The chrt command is a utility in Linux that is used to set the real-time scheduling policy and priority of a process. Real-time scheduling is a type of scheduling algorithm that is used to give priority to certain processes and ensure that they are executed in a timely manner.
To use the chrt command, you will need to specify the priority level and scheduling policy that you want to set for a process. The priority levels range from -20 (highest priority) to 19 (lowest priority). The scheduling policies include SCHED_FIFO (first-in, first-out), SCHED_RR (round-robin), and SCHED_OTHER (normal scheduling).
For example, to set the priority level to -5 and the scheduling policy to SCHED_FIFO for the process with PID 12345, you can use the following command:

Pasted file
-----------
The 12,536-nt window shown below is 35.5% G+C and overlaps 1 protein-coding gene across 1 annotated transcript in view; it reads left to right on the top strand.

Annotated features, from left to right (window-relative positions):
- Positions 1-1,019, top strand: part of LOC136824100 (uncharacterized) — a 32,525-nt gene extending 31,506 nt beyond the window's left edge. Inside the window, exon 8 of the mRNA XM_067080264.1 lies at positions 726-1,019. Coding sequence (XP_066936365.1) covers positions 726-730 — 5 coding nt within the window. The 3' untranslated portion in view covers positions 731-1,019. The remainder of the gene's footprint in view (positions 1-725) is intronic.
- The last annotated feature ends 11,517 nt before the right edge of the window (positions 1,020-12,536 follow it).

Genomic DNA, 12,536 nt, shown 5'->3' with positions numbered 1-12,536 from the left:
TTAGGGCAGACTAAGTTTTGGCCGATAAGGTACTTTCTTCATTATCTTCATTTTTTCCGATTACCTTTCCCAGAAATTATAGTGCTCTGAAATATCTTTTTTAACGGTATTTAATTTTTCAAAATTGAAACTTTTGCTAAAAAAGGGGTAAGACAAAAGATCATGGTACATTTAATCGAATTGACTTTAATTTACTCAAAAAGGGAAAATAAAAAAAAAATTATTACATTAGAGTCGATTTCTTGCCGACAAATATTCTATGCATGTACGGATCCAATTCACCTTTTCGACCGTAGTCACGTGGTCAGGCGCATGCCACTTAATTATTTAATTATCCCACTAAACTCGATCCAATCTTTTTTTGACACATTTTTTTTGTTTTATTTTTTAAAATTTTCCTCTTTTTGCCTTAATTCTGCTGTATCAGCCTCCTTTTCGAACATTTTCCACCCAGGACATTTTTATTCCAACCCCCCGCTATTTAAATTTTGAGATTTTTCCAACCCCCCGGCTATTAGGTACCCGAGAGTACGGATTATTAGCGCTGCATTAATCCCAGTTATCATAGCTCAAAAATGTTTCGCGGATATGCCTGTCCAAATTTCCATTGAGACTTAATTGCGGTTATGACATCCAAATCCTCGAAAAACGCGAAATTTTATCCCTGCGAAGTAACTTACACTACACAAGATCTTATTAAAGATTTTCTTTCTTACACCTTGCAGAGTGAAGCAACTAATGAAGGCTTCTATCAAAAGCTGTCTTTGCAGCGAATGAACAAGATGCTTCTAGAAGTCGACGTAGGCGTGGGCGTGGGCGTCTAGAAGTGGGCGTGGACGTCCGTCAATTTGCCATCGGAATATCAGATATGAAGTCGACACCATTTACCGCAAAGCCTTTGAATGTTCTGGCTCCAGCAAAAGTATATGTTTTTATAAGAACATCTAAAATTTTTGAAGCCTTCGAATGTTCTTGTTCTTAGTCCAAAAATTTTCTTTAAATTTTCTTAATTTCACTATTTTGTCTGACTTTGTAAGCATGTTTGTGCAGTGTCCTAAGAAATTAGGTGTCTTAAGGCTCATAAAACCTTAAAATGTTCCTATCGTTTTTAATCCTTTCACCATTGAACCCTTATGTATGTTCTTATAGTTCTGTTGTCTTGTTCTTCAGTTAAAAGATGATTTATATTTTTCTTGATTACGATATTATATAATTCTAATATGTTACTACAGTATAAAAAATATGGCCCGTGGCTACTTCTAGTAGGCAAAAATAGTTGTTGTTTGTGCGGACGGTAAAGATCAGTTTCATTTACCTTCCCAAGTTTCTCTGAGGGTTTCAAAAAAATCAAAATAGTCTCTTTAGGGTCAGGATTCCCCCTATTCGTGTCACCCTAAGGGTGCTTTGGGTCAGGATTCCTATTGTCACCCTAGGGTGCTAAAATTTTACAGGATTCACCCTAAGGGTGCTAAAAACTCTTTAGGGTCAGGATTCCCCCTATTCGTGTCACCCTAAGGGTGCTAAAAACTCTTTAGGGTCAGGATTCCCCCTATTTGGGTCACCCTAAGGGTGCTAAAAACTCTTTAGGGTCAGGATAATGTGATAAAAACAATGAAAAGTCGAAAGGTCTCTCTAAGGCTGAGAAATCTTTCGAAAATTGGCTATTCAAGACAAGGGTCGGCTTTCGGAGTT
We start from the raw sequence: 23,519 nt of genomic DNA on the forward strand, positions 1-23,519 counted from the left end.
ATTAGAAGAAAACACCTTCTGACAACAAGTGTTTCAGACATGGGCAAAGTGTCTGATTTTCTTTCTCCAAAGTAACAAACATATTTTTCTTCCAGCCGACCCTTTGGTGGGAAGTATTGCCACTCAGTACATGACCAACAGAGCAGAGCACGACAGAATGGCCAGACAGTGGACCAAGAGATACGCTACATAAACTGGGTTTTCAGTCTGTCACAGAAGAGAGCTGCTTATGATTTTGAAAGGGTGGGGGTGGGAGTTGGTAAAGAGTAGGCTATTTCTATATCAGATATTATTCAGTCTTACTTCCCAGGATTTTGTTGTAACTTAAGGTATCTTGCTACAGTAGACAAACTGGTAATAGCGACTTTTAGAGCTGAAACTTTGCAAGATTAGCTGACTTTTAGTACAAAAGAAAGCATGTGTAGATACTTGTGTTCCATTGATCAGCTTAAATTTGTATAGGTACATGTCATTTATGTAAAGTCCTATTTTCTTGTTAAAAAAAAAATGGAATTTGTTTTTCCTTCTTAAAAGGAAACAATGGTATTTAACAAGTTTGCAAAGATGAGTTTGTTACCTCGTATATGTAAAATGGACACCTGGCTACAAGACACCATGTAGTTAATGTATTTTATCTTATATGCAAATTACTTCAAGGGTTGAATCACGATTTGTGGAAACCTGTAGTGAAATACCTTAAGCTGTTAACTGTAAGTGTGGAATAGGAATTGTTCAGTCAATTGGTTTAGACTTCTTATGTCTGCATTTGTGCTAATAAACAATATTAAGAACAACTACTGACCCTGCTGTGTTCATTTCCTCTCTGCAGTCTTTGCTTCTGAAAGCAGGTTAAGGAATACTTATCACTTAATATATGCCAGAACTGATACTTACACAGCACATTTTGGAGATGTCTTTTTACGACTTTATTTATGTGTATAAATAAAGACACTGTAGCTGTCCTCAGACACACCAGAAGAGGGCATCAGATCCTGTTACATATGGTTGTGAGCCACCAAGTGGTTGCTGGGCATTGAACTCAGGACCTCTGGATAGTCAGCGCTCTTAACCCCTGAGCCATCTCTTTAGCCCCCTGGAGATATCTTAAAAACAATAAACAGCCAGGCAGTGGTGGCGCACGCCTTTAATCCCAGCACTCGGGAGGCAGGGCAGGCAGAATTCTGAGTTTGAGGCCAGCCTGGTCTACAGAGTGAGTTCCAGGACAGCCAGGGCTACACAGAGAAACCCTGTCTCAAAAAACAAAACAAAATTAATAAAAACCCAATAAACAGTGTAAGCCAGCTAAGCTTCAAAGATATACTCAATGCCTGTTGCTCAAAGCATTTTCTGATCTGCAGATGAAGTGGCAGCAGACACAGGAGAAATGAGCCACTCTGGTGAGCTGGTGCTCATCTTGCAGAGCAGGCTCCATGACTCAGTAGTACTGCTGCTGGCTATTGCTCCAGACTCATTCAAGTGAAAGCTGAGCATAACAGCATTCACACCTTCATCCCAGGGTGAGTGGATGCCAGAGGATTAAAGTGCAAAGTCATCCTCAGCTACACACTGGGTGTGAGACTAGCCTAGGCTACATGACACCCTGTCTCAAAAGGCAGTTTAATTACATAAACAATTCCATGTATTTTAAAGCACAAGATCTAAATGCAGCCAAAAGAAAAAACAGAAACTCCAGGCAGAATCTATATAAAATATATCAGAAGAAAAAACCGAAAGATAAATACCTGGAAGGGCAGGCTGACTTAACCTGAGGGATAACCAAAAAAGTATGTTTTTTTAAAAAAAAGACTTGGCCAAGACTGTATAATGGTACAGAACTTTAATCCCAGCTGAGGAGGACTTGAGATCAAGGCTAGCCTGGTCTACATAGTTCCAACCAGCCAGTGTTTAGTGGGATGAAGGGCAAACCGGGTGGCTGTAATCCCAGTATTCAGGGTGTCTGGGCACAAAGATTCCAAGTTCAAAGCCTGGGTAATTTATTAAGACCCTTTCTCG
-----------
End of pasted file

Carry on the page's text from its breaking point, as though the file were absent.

# chrt -f -p -5 12345
This will set the priority level to -5 and the scheduling policy to SCHED_FIFO for the process with PID 12345.
You can also use the chrt command with the -m option to display the current real-time scheduling policy and priority of a process:
# chrt -m 12345
This will display the current real-time scheduling policy and priority of the process with PID 12345.
chrt Command Examples
1. Display attributes of a process:
# chrt --pid PID
2. Display attributes of all threads of a process:
# chrt --all-tasks --pid PID
3. Display the min/max priority values that can be used with `chrt`:
# chrt --max
4. Set the scheduling policy for a process:
# chrt --pid PID --deadline|idle|batch|rr|fifo|other
The chrt command is useful for fine-tuning the performance of real-time processes and ensuring that they are given the necessary resources to execute in a timely manner. It is also useful for setting the real-time scheduling policy and priority of processes that require a higher level of priority, such as audio or video playback applications.